It was also named one of the Top 5 songs of the 20th century by the Recording Industry Association of America, was inducted into the Grammy Hall of Fame and into the Library of Congress National Recording Registry, where it joined less than 500 works (including “Somewhere Over the Rainbow”).
Every line of the song was analyzed time and time again to find the real meaning. McLean has refused to sanction any of the many interpretations.
The New York native is in the midst of a world tour celebrating the 50th anniversary of the iconic song, and he and his band will also perform many of his other memorable hits, including “Vincent (Starry Starry Night),” “Castles in the Air,” “And I Love You So,” and “Cryin.”
McLean overcame childhood asthma, taking voice lessons combined with running, walking and swimming to develop breath control and help him hold longer notes.
Having missed long periods of school, his love of music was allowed to flourish while at home pursuing his studies.
He would often perform shows for family and friends. As a teenager, he purchased his first guitar. By this time, his focus was on folk music. Determined to become a professional musician and singer, he was already making contacts in the business at 16.
In 1963, he began a six-year period during which he performed at venues like The Bitter End and Gaslight Café in New York, the Newport Folk Festival, The Cellar Door in Washington, D.C., The Main Point in Philadelphia, the Troubadour and Ash Grove in Los Angeles and more than 40 colleges throughout New York and New England. He appeared alongside artists like Steppenwolf, Pete Seeger and Janis Ian.
In 1968, he graduated with a bachelor’s degree in business administration but turned down a prestigious scholarship to Columbia University Graduate School.
“I had my degree; I did that for my dad,” said McLean in a recent interview with ELF (McLean was 15 years old when his father died). “But I was going up-river to sing and I left it all behind.”
He’s referring to that year when the New York State Council for the Arts invited him to become their Hudson River Troubadour.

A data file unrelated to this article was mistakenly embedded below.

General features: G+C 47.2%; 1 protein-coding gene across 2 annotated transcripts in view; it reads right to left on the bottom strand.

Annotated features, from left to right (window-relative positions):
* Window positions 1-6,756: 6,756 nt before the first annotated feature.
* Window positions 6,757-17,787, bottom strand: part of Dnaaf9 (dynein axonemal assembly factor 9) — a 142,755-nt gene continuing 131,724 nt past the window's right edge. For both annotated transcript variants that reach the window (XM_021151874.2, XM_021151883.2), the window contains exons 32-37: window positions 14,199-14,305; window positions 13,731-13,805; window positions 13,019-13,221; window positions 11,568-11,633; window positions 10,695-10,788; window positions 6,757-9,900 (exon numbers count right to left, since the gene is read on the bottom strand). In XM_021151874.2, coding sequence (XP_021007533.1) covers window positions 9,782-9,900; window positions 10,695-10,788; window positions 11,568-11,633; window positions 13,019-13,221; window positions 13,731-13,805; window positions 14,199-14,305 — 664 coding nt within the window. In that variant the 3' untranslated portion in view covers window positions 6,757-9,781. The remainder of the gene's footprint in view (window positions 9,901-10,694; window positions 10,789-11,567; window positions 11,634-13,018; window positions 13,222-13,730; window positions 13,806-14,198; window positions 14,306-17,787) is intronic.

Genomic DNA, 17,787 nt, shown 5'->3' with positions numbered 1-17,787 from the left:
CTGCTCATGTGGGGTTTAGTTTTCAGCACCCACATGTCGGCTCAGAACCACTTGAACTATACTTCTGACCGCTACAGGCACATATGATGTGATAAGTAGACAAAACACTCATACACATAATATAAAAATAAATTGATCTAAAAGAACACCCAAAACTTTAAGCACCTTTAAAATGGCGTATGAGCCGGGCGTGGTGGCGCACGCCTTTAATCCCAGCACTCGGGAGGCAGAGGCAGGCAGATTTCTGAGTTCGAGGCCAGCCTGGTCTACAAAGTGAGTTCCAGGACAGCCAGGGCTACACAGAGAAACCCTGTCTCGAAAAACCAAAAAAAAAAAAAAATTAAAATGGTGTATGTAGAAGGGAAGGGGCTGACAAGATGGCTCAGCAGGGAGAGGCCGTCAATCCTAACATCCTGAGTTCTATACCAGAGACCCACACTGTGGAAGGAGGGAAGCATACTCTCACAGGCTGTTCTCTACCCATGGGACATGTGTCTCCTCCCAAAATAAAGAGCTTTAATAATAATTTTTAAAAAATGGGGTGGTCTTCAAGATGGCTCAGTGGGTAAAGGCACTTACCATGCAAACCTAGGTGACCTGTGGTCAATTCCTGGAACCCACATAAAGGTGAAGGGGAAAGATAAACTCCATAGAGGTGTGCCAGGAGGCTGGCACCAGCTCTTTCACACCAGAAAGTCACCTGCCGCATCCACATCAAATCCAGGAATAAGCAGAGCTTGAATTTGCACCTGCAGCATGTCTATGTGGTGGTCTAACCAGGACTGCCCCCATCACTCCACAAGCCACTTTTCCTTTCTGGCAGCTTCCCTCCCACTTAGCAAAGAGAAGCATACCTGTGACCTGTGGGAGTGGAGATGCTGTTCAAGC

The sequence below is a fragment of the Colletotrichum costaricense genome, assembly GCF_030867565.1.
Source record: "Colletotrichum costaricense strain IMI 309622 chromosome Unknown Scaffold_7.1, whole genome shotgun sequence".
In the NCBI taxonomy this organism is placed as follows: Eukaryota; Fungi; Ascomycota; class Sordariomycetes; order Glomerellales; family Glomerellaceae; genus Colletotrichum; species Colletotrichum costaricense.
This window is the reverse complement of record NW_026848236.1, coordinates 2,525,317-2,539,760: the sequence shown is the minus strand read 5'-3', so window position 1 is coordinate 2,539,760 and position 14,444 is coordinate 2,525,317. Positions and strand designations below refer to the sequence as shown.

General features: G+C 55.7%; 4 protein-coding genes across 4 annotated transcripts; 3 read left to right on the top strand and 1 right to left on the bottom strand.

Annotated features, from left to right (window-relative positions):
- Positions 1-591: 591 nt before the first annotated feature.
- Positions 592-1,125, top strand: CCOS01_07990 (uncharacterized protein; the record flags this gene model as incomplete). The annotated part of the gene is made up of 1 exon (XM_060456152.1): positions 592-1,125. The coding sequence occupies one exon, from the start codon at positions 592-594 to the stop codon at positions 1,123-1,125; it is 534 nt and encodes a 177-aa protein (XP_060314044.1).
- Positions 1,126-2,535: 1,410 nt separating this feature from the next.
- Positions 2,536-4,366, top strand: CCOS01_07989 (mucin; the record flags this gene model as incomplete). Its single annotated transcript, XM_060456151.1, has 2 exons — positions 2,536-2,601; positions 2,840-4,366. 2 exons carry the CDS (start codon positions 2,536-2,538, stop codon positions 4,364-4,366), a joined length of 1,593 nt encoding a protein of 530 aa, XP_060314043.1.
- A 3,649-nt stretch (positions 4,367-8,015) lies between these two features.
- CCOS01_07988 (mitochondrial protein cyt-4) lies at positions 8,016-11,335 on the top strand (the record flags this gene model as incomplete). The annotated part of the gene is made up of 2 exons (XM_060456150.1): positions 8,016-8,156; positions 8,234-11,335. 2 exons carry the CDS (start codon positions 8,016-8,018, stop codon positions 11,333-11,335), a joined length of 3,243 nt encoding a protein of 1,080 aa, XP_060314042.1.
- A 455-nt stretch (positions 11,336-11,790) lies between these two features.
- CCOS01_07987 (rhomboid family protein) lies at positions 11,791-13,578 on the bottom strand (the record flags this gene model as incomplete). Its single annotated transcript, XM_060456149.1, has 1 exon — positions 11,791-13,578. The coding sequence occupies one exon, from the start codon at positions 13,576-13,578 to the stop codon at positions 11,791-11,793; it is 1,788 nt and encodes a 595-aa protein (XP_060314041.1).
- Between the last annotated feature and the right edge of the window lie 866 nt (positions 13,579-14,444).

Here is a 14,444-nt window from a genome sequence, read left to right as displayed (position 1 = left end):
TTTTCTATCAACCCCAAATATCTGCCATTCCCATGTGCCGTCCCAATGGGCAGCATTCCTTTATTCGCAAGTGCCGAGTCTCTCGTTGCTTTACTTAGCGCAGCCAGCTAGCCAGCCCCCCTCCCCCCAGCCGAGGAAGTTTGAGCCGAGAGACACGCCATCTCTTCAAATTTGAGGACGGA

He spent that summer traveling from town to town in the Hudson Valley, giving talks about the environment and singing songs for whoever would turn up to listen. A year later, Don was a member of the first crew of the Sloop Clearwater. With folk singer/songwriter Pete Seeger, they traveled the Atlantic seaboard giving concerts at each port and being featured in the news wherever they went. In 1969, Don recorded his first album, “Tapestry,” the title song of which inspired the creation of the environmental action group, Greenpeace.
Since the inception of his career as a musician, McLean wanted creative freedom.
“I had the talent and music but I didn’t have the team like Elvis did.” he said. “I didn’t want the team; I didn’t want to be owned by my career. I wanted to do what I wanted to do without anyone breathing down my neck. I knew if they plugged me into the right team I could go to the moon but I didn’t want to go to the moon. I wanted to ride my horse, write when I wanted to write and sing what I wanted to sing and I did.”
He continues to sell out concert performances worldwide.
His environmental and social justice efforts continue today, now that he is in need of nothing himself, he said.
He finally got his own team to help operate The Don McLean Foundation, which sends students who cannot otherwise afford it to college and continues to support homeless shelters and food banks in the state of Maine.
“I get projects going so I can get sources of income going,” he said, adding that his college degree has been helpful in his work with the foundation.
“The most important thing to me is the relieving of suffering.”
Don McLean performs Saturday, April 23 at 7:30 p.m. Tickets are $55-$120 and can be ordered at https://latchis.ticketleap.com/
Livingston Taylor performs Friday, April 29, at 7:30 p.m. at The Latchis Theater, 50 Main St., Brattleboro. Tickets are $45-$85 and can be ordered at https://latchis.ticketleap.com/